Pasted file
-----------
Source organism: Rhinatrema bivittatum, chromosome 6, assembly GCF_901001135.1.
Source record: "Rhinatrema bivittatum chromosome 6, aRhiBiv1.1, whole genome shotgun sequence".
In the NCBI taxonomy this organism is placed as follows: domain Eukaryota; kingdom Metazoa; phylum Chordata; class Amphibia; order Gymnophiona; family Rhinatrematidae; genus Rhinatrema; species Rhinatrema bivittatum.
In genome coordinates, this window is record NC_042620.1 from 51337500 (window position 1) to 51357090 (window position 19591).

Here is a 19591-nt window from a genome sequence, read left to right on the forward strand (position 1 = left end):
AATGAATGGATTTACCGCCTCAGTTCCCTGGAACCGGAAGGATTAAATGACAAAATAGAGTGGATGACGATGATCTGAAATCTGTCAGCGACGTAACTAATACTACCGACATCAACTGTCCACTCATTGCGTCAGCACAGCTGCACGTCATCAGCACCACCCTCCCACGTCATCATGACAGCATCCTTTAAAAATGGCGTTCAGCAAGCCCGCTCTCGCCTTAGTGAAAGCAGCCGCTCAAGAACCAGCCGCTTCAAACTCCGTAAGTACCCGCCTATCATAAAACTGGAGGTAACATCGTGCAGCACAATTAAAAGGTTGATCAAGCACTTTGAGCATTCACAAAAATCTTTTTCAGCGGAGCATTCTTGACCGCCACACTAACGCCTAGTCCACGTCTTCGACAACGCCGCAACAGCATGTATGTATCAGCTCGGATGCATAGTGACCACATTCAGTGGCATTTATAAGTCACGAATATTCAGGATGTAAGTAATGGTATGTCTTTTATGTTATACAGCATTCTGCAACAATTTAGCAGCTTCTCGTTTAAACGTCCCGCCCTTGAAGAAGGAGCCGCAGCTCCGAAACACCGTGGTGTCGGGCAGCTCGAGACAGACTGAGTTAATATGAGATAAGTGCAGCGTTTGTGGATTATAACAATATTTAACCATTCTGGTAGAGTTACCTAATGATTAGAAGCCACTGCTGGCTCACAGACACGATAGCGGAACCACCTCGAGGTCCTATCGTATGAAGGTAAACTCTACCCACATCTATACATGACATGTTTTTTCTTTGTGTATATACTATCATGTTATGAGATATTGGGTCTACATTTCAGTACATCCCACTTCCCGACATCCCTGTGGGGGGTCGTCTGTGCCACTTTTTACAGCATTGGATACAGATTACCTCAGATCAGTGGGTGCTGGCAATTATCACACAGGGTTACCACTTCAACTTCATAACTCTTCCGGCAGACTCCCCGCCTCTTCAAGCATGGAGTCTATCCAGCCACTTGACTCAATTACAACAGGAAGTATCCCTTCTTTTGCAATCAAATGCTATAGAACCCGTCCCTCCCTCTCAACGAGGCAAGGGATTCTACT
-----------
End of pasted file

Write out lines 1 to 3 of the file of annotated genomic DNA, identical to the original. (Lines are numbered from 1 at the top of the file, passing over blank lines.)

Source organism: Rhinatrema bivittatum, chromosome 6, assembly GCF_901001135.1.
Source record: "Rhinatrema bivittatum chromosome 6, aRhiBiv1.1, whole genome shotgun sequence".
In the NCBI taxonomy this organism is placed as follows: domain Eukaryota; kingdom Metazoa; phylum Chordata; class Amphibia; order Gymnophiona; family Rhinatrematidae; genus Rhinatrema; species Rhinatrema bivittatum.